Do you think the Red Sox will bring back Erik Bedard?
Chip, Menlo Park, Calif.
City/Town Menlo Park, CA
Heís a guy I wouldnít want back. Spends more time on the disabled list than on the mound. Not very reliable. I suppose they could offer arbitration, but he's not a guy they should seriously consider in my opinion.

There seems to only be a couple of major-league ready prospects in the Sox system (Kalish and Lavarnway) at a time when the team needs to start getting younger. Should the front office focus more on shorter free-agent contracts in the off-season and be more protective of prospects at the trade deadline for at least a couple of years?
Kemper, Nashville, Tenn.
Yes, probably so. I donít see them spending on big-money guys unless they enter the Yu Darvish sweepstakes. I could see Michael Cuddyer being a target, but heís 33 years old. Thereís no doubt that Ryan Lavarnway should be with the major league team as either the primary catcher or backup. His bat is too good to keep on the farm. Kalish was hurt the whole year, so I can see more Triple-A time for him.

If CC Sabathia opts out of his contract, how hard do you think Boston will go after him?
Matthew, Kalamazoo, Mich.
I doubt it. The Red Sox wouldnít want to pay him more than $23 million or give him a five-year deal. Sabathia wonít have too much leverage given his demands. Only the Yankees will pay him.

No starting pitcher reached 200 innings pitched this year. Kevin Youkilis, J.D. Drew, Marco Scutaro, and Jed Lowrie all missed significant time during the year with injuries. I think the stability and durability of a couple of guys like Michael Young and Mark Buerhle would do wonders for this team.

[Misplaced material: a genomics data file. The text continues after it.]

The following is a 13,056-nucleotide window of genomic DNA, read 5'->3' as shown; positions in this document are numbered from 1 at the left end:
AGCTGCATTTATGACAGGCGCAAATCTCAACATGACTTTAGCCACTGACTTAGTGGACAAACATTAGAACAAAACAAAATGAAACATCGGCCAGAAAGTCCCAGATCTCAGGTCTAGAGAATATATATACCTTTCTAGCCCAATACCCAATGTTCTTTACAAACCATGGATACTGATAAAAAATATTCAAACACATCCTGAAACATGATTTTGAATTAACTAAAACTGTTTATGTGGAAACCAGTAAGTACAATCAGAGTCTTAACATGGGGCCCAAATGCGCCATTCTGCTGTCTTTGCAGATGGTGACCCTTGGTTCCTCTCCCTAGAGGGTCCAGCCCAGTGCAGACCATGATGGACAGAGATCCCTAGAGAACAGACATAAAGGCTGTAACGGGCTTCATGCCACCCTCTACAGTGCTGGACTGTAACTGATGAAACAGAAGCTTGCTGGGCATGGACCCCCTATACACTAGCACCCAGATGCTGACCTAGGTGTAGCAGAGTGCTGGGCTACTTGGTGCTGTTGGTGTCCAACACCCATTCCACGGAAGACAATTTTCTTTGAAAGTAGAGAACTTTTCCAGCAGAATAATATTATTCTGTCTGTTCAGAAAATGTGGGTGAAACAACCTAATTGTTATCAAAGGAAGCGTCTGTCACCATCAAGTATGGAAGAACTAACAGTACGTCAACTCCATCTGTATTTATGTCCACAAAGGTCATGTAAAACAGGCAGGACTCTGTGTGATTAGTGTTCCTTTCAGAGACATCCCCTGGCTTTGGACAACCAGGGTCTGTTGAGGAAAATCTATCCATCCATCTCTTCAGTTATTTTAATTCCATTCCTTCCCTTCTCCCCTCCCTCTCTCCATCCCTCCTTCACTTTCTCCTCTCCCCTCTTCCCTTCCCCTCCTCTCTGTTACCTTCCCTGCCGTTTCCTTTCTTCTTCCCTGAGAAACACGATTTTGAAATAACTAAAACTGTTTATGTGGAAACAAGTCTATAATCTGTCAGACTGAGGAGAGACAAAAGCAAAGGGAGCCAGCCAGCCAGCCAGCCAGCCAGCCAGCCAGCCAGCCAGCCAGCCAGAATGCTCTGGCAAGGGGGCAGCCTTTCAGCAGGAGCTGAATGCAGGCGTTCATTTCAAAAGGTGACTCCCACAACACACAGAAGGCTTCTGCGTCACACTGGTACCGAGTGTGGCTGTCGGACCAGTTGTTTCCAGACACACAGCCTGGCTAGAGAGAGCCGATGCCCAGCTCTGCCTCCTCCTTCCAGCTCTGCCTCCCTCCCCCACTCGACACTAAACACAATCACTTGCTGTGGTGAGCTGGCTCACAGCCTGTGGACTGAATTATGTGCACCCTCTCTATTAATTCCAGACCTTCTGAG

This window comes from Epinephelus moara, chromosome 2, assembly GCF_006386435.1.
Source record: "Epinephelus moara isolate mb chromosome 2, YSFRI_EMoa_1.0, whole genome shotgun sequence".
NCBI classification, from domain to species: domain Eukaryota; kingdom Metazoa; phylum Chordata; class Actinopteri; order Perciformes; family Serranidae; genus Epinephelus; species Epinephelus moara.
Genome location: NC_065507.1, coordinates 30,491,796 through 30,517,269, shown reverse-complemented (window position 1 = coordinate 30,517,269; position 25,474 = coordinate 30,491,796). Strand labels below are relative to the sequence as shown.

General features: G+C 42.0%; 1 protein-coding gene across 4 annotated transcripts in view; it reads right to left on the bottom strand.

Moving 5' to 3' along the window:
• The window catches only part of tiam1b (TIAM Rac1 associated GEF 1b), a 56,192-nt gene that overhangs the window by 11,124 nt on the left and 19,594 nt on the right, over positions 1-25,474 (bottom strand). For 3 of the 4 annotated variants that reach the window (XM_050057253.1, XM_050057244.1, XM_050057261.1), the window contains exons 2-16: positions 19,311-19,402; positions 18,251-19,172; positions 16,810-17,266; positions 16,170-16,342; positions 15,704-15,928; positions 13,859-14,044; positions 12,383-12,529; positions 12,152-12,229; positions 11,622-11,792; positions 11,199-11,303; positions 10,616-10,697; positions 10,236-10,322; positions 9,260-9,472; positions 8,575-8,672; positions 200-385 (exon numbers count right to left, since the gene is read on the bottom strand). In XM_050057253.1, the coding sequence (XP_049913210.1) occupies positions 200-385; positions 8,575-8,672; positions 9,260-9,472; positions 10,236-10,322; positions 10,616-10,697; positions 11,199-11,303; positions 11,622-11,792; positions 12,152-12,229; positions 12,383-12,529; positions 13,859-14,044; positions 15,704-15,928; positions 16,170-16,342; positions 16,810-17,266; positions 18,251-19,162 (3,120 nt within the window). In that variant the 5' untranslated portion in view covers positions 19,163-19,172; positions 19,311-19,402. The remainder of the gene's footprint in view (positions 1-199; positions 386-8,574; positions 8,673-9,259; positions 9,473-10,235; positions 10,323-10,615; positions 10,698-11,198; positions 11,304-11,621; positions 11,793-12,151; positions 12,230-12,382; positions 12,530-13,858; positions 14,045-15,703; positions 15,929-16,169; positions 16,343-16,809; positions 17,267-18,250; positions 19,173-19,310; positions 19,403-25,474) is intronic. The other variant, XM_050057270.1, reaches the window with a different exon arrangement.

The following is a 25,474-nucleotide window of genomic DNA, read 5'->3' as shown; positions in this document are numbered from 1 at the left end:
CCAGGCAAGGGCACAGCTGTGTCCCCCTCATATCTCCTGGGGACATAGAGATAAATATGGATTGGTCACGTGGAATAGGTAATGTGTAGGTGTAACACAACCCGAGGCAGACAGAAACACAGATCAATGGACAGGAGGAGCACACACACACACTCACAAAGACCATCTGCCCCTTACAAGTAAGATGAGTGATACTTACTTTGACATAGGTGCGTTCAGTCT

Wade, Goodlettsville, TN
Not sure why Michael Young would be available this offseason. He was obtainable last offseason and nobody got serious because of his enormous contract. The Rangers have no need to move him now. As for Mark Buehrle, love the guy and he would be a good investment, but you have to be careful with how many years you offer. Says he only wants to play in Chicago or St. Louis, which I donít buy if he gets a better offer elsewhere. Two good guys right there, but I know the Red Sox have passed on Young on a few occasions where they could have traded for him.
And he is older than Youkilis.

With players earning big money on guaranteed long-term contracts and a union that will appeal any attempt to suspend or fine, what tools are really available to a manager to bring discipline to the clubhouse and enforce rules? It seems like the manager's hands are really tied and he ultimately has to depend on the professionalism and pride of the players (which seems to be in short supply in some cases.
Ray, Newton, Mass.
You have to lay down rules as a manager and the players must abide by them. If they donít, thatís insubordination and a violation of their contract. The union has a lot of power, but players have to adhere to the rules or there is punishment, which they can challenge until the cows come home.